State: The environment state consists of three components, , where represents the maximal computational and transmission delay among all users, represents the user whose time consumption is maximal among all users, and represents the notion of the user that requests computational and transmission resource at current step. Note that, is determined by the finite and discrete actions , , , and . Since and , the defined environment states are finite and discrete.

Action: Since each BS jointly optimizes task, subcarrier, and transmit power allocation scheme, the action , where , , , and . The uplink transmit power and downlink transmit power are separately divided into levels. Hence, we assume that and . To find the optimal task allocation , we present the following result:
The type of computational tasks The variation of resource allocation downlink subcarriers uplink subcarriers downlink transmit power uplink transmit power Edge task Local task Collaborative task TABLE I: Summarization of the Time Consumption. Theorem
For the collaborative task, the optimal task allocation is given by:
(9) where
Proof:
See Appendix A.
Theorem 1 shows that the task allocation depends on the transmit power and the subcarrier allocation. In particular, as the transmit power and the number of the subcarriers over uplink and downlink allocated to each user increases, the part of a task computed by the MEC server increases. In consequence, the computational time decreases.
Substituting (9) into (7), we have:
(10) where
In Theorem 1, we build the relationship between the task allocation and the transmit power and the subcarrier allocation. Next, we analyze the gain that stems from the change of the transmit power and the number of the subcarriers over uplink and downlink allocated to user m. To present the reduction of the delay due to the change of the number of the subcarriers and transmit power allocated to user, we first summarize the time consumption notations, as shown in Table I. In Table I, represents the variation of time consumption for processing edge task when the resource allocation scheme changes. In particular, , , , and , respectively, represents the variation of time consumption for processing edge task due to the change of the number of downlink subcarriers, the number of uplink subcarriers, downlink transmit power, and uplink transmit power. Similarly, and represent the variation of time consumption for processing local task and collaborative task when the resource allocation scheme changes, respectively. Given time consumption notions, we present the relationship between the time consumption and the change of the number of subcarriers and transmit power allocated to each user.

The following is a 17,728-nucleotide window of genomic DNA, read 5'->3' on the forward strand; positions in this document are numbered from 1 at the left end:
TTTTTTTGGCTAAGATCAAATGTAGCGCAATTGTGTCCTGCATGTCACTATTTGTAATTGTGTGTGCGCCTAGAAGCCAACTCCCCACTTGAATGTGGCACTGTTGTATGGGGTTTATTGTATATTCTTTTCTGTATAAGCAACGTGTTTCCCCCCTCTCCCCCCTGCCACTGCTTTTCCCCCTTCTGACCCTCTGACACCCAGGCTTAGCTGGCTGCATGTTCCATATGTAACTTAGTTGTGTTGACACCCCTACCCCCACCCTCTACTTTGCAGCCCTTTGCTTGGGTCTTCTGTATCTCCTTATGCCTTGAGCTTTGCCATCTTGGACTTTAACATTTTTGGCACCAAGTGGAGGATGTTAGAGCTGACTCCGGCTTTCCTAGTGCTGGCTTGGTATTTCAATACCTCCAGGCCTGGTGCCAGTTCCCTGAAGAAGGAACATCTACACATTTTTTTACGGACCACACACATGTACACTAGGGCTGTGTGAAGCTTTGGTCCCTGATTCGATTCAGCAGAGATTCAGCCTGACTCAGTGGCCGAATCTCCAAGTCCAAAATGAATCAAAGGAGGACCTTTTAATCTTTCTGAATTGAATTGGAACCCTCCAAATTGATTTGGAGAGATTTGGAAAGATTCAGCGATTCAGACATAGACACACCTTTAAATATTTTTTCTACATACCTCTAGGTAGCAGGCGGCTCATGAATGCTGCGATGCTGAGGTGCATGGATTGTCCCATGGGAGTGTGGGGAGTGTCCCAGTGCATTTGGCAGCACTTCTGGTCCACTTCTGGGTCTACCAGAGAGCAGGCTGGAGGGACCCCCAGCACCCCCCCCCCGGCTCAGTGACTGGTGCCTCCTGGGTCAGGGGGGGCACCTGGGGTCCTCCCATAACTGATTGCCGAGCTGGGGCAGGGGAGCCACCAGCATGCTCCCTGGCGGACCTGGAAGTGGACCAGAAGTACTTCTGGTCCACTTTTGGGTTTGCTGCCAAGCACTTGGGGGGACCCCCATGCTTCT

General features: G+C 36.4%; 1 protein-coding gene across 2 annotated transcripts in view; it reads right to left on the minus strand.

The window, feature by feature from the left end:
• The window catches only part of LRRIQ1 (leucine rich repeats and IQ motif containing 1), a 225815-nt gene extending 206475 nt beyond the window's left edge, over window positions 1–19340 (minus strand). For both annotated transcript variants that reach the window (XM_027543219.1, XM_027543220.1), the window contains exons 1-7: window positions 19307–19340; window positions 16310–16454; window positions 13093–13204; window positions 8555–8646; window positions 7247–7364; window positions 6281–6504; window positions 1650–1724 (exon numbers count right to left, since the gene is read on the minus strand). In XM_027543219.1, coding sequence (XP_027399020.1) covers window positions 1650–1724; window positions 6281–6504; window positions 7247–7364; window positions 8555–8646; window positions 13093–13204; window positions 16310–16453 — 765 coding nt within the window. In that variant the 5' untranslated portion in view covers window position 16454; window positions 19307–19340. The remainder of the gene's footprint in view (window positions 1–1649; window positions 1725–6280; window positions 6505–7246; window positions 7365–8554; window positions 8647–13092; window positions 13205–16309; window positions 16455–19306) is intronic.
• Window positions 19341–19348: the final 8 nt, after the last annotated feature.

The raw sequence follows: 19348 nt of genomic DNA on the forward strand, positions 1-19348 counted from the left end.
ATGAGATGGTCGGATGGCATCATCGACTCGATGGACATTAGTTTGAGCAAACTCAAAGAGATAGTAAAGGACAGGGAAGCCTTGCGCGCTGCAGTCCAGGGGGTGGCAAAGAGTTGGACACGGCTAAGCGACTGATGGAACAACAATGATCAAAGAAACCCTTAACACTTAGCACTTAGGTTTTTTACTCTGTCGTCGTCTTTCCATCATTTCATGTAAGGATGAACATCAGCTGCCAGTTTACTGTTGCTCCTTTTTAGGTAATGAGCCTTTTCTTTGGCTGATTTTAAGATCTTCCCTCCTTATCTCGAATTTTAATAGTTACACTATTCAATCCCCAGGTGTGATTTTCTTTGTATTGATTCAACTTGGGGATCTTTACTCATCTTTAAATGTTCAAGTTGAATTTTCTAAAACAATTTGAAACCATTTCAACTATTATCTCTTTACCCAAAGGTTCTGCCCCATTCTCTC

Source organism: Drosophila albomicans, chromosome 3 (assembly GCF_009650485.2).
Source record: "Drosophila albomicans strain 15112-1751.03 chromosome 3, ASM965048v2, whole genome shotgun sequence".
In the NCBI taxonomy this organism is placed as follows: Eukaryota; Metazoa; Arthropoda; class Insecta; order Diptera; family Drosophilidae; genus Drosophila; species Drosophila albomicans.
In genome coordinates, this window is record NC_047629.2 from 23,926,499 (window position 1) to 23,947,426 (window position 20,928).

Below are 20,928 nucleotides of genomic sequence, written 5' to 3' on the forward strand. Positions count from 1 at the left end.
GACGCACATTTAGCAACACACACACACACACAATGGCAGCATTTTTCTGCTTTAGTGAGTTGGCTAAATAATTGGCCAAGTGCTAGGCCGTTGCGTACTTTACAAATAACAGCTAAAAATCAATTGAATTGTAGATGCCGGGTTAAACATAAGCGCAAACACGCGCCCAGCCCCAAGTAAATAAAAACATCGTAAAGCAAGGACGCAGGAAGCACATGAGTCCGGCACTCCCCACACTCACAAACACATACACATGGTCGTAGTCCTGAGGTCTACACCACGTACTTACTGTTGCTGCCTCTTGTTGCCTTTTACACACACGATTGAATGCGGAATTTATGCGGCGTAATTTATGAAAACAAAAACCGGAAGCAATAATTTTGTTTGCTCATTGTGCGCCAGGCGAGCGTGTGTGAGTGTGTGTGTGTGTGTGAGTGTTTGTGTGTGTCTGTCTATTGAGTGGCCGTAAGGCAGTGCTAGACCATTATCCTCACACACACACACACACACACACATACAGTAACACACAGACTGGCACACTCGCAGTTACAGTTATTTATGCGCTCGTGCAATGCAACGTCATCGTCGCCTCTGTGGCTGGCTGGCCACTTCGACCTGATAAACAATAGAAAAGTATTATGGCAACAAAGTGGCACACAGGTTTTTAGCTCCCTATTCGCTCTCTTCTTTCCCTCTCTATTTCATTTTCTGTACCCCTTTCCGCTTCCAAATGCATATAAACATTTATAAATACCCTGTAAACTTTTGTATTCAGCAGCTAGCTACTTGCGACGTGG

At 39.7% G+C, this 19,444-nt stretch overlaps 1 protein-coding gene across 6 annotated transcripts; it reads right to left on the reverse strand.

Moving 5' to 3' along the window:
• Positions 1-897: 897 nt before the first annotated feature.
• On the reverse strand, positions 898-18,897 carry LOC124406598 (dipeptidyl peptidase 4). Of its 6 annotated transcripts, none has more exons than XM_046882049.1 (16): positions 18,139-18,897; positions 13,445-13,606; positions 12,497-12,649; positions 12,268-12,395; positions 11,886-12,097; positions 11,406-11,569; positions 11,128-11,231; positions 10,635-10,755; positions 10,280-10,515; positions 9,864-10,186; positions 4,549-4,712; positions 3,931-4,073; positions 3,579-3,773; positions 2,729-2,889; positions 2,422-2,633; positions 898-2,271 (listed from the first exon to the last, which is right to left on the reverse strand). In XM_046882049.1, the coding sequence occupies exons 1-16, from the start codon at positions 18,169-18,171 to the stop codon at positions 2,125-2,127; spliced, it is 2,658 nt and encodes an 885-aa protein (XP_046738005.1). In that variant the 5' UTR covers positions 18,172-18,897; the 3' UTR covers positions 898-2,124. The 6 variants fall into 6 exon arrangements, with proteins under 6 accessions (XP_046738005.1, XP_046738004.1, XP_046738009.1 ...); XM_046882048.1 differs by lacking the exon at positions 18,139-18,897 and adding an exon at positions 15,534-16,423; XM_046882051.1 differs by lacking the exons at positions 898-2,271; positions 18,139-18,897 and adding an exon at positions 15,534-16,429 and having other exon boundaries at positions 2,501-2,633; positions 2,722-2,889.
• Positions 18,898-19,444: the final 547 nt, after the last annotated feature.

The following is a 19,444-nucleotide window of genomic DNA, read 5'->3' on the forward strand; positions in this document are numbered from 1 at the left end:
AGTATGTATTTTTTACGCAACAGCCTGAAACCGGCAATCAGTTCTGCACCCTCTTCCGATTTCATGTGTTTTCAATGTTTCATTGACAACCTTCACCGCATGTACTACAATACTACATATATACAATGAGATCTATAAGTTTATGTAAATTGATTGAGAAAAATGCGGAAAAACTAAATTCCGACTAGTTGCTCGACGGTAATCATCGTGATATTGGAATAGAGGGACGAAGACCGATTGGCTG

Theorem
The reduction of the delay due to the change of the number of the subcarriers and transmit power allocated to user m is:

The gain due to the change of the number of downlink subcarriers allocated to user m that requests an edge task, , is:
(11) where represents the variation of downlink subcarriers allocation. indicates that BS allocates downlink subcarrier to user , otherwise, we have . is the module of , which indicates the number of downlink subcarriers that will be allocated to user . Similarly, represents the number of downlink subcarriers that are already allocated to user .

The gain that stems from the change of the number of uplink subcarriers allocated to user m that requests a local task, , is:
(12) where represents the variation of uplink subcarriers allocation. Similarly, indicates that BS allocates uplink subcarrier to user and , otherwise. indicates the number of uplink subcarriers that will be allocated to user . is the number of uplink subcarriers that are already allocated to user .

The gain that stems from the change of the number of downlink subcarriers allocated to user m that requests a collaborative task, , is:
(13) where and

The gain that stems from the change of the number of uplink subcarriers allocated to user m that requests a collaborative task, , is:
(14) where and

The gain that stems from the change of the downlink transmit power of m that requests an edge task, , is:
(15)

The gain that stems from the change of the uplink transmit power of m that requests a local task, , is:
(16)

The gain that stems from the change of the downlink transmit power of user m that requests a collaborative task, , is:
(17) where and